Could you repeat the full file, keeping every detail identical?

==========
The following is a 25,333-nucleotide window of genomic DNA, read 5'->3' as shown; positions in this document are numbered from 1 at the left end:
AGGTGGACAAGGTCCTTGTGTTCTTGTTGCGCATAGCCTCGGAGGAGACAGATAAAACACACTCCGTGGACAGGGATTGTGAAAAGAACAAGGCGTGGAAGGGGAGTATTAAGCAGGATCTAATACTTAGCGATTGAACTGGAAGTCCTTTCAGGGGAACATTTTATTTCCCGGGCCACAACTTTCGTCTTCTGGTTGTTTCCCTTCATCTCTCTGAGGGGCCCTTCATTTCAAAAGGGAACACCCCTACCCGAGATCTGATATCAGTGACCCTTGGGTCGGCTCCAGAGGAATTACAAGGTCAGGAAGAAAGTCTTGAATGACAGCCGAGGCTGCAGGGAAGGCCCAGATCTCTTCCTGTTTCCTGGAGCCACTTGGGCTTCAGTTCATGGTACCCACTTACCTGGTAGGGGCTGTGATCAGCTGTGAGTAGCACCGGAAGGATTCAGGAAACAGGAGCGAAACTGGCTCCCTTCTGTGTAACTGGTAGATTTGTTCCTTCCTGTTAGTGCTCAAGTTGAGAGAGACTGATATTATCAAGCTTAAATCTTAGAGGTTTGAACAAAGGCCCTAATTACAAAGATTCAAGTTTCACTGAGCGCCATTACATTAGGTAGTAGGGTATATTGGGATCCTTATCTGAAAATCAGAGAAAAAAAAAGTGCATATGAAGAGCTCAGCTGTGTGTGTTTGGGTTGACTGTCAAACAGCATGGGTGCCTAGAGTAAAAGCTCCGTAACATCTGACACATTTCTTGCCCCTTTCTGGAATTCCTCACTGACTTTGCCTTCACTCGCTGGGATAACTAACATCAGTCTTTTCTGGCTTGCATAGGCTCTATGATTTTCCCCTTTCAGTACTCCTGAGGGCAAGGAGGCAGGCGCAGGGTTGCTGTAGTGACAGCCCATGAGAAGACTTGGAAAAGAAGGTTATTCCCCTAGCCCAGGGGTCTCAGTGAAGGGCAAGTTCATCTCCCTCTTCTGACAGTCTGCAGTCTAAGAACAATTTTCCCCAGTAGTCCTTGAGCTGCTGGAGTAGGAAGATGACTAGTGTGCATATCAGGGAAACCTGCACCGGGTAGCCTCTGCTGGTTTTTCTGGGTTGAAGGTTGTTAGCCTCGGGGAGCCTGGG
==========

The following is a 25,333-nucleotide window of genomic DNA, read 5'->3' as shown; positions in this document are numbered from 1 at the left end:
AGGTGGACAAGGTCCTTGTGTTCTTGTTGCGCATAGCCTCGGAGGAGACAGATAAAACACACTCCGTGGACAGGGATTGTGAAAAGAACAAGGCGTGGAAGGGGAGTATTAAGCAGGATCTAATACTTAGCGATTGAACTGGAAGTCCTTTCAGGGGAACATTTTATTTCCCGGGCCACAACTTTCGTCTTCTGGTTGTTTCCCTTCATCTCTCTGAGGGGCCCTTCATTTCAAAAGGGAACACCCCTACCCGAGATCTGATATCAGTGACCCTTGGGTCGGCTCCAGAGGAATTACAAGGTCAGGAAGAAAGTCTTGAATGACAGCCGAGGCTGCAGGGAAGGCCCAGATCTCTTCCTGTTTCCTGGAGCCACTTGGGCTTCAGTTCATGGTACCCACTTACCTGGTAGGGGCTGTGATCAGCTGTGAGTAGCACCGGAAGGATTCAGGAAACAGGAGCGAAACTGGCTCCCTTCTGTGTAACTGGTAGATTTGTTCCTTCCTGTTAGTGCTCAAGTTGAGAGAGACTGATATTATCAAGCTTAAATCTTAGAGGTTTGAACAAAGGCCCTAATTACAAAGATTCAAGTTTCACTGAGCGCCATTACATTAGGTAGTAGGGTATATTGGGATCCTTATCTGAAAATCAGAGAAAAAAAAAGTGCATATGAAGAGCTCAGCTGTGTGTGTTTGGGTTGACTGTCAAACAGCATGGGTGCCTAGAGTAAAAGCTCCGTAACATCTGACACATTTCTTGCCCCTTTCTGGAATTCCTCACTGACTTTGCCTTCACTCGCTGGGATAACTAACATCAGTCTTTTCTGGCTTGCATAGGCTCTATGATTTTCCCCTTTCAGTACTCCTGAGGGCAAGGAGGCAGGCGCAGGGTTGCTGTAGTGACAGCCCATGAGAAGACTTGGAAAAGAAGGTTATTCCCCTAGCCCAGGGGTCTCAGTGAAGGGCAAGTTCATCTCCCTCTTCTGACAGTCTGCAGTCTAAGAACAATTTTCCCCAGTAGTCCTTGAGCTGCTGGAGTAGGAAGATGACTAGTGTGCATATCAGGGAAACCTGCACCGGGTAGCCTCTGCTGGTTTTTCTGGGTTGAAGGTTGTTAGCCTCGGGGAGCCTGGG